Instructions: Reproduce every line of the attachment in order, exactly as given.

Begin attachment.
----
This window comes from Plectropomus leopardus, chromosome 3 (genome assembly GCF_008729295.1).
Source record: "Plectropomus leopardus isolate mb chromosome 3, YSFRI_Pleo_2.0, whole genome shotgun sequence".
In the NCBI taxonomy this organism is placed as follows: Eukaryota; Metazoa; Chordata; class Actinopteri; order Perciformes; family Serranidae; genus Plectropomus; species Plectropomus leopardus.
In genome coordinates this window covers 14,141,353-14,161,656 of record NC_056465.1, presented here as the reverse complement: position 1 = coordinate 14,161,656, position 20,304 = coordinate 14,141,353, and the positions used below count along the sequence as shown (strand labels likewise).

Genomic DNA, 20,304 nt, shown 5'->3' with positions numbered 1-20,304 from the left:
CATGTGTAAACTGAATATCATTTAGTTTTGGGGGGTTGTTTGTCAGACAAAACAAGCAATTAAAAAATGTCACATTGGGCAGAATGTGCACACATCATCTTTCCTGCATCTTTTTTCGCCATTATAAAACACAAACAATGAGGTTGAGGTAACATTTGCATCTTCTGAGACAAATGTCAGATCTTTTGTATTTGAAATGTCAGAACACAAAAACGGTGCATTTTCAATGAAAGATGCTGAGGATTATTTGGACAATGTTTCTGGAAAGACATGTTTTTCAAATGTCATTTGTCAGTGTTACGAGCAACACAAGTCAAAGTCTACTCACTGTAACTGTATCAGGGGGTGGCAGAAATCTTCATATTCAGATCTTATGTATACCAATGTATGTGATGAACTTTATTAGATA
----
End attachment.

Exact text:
This window comes from Plectropomus leopardus, chromosome 3 (genome assembly GCF_008729295.1).
Source record: "Plectropomus leopardus isolate mb chromosome 3, YSFRI_Pleo_2.0, whole genome shotgun sequence".
In the NCBI taxonomy this organism is placed as follows: Eukaryota; Metazoa; Chordata; class Actinopteri; order Perciformes; family Serranidae; genus Plectropomus; species Plectropomus leopardus.
In genome coordinates this window covers 14,141,353-14,161,656 of record NC_056465.1, presented here as the reverse complement: position 1 = coordinate 14,161,656, position 20,304 = coordinate 14,141,353, and the positions used below count along the sequence as shown (strand labels likewise).

Genomic DNA, 20,304 nt, shown 5'->3' with positions numbered 1-20,304 from the left:
CATGTGTAAACTGAATATCATTTAGTTTTGGGGGGTTGTTTGTCAGACAAAACAAGCAATTAAAAAATGTCACATTGGGCAGAATGTGCACACATCATCTTTCCTGCATCTTTTTTCGCCATTATAAAACACAAACAATGAGGTTGAGGTAACATTTGCATCTTCTGAGACAAATGTCAGATCTTTTGTATTTGAAATGTCAGAACACAAAAACGGTGCATTTTCAATGAAAGATGCTGAGGATTATTTGGACAATGTTTCTGGAAAGACATGTTTTTCAAATGTCATTTGTCAGTGTTACGAGCAACACAAGTCAAAGTCTACTCACTGTAACTGTATCAGGGGGTGGCAGAAATCTTCATATTCAGATCTTATGTATACCAATGTATGTGATGAACTTTATTAGATA